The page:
Going in search of Hashim, family members were told that Marines had brought his body to a local police station, Nasir said. The family eventually recovered their father's corpse from a hospital at Abu Ghraib, Nasir said.
Hashim's neighbor, Farhan Ahmed Hussein, said the Marines had stopped at his house first that night, before going to Hashim's.
Hussein said the Marines took a shovel and an AK-47 from his house. Iraqi and U.S. military forces allow each Iraqi household to keep one weapon for protection.
After Hashim's killing, Hussein collected his shovel and the rifle from Iraqi police. "They asked me several questions to be sure whose weapon it was," Hussein said. "Then they gave me the rifle."
The Post obtained a copy of an apparent statement by the Marines on the killing, written in English and given to Iraqi authorities at Hamdaniyah. The Post also obtained a copy of a statement in Arabic given to Iraqi authorities in the area and signed "The Marines" and a leaflet handed out in the area by the Marines immediately after the killing that described Hashim as an insurgent who had been shot after he fired on the foot patrol.
After the U.S. military investigating team visited Hamdaniyah, residents said Saturday, American forces in the area began taking back the leaflets from residents and destroying them.
The Post also obtained photographs of a dead man, identified by the family and Iraqi authorities as Hashim, wrapped in plastic sheeting in a wooden casket. What appeared to be at least four bullet holes could be seen in the photo -- two in one cheek, one in the chin and one in the lip.
Exit wounds from the shots had distorted the head, which was lying in a pool of blood caught by the plastic sheeting.
The statement on the killing in English, written on a sheet of notebook paper, gave this account: "On 60425 at aprox 0300 we spotted a man digging on the side of the road from our ambush site. I made the call and engaged. He was pronounced dead at the scene with only a shovel and AK-47."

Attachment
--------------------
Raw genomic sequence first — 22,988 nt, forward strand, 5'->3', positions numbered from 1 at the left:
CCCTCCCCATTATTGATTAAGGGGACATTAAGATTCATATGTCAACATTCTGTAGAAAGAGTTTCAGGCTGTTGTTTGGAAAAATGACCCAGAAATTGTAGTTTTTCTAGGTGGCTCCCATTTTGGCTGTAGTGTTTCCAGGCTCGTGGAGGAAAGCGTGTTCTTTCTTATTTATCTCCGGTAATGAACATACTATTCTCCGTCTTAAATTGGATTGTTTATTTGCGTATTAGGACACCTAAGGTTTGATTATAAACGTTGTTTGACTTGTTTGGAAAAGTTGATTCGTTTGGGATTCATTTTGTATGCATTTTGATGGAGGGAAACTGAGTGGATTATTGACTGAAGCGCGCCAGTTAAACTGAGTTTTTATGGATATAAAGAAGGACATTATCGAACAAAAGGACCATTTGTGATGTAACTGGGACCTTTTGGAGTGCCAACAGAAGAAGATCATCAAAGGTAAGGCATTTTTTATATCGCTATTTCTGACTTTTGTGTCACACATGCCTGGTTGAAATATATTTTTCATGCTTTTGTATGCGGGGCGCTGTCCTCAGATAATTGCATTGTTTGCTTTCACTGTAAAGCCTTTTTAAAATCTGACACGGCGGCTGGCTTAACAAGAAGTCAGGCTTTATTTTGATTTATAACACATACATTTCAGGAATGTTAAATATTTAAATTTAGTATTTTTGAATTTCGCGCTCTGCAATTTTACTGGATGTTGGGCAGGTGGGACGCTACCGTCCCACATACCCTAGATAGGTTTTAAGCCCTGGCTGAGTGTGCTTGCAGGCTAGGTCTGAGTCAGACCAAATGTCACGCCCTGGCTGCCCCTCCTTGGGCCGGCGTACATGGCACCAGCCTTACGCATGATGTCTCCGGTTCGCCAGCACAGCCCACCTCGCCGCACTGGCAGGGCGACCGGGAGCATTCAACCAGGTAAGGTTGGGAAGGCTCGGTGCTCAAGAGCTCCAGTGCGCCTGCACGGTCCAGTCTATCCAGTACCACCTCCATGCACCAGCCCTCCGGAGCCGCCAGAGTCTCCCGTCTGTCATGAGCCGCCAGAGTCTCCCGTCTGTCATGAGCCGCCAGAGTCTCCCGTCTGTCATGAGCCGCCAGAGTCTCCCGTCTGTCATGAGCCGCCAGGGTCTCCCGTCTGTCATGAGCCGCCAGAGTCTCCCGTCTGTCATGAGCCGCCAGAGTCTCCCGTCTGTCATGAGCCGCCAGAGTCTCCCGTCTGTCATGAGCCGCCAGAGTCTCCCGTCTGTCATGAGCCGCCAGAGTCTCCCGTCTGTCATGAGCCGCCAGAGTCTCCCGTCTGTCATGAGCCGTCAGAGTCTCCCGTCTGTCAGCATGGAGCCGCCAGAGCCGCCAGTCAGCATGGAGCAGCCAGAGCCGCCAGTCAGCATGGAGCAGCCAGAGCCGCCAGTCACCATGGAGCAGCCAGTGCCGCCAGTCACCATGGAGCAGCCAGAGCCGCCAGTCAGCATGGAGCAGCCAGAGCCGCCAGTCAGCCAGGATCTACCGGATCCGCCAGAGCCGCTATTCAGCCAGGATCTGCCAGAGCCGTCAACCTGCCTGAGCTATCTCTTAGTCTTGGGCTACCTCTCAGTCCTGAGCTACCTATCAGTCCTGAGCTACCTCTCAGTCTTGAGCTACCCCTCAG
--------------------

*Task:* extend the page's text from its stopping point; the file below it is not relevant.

The statement was signed Lawrence G. Hutchins and noted that he was a sergeant. A staff sergeant named Bowen signed as a witness; his first name was not legible.
The statement in Arabic, also on notebook paper, said the body brought to police by the Marines was that of a man spotted by coalition forces "digging a place for the [explosive] charge and with him was his weapon, a rifle with full clip, plus a shovel."
The leaflet distributed after the killing called Hashim "a saboteur" and said Marines had found him at about 11 p.m. on April 26 digging a hole in the road to place a bomb. "The Marines fired at him and he returned fire from the AK-47 he had, which forced the Marines to fire back and kill him," it said.
"The Iraqi forces and the Marines have warned before that planting bombs on the roadsides is considered an aggressive action and they will use deadly force to stop it."
Family members insist Hashim was not an insurgent and say they do not know why he was killed, although it appeared clear that tensions over the roadside bombs that cause most American fatalities in Iraq were involved.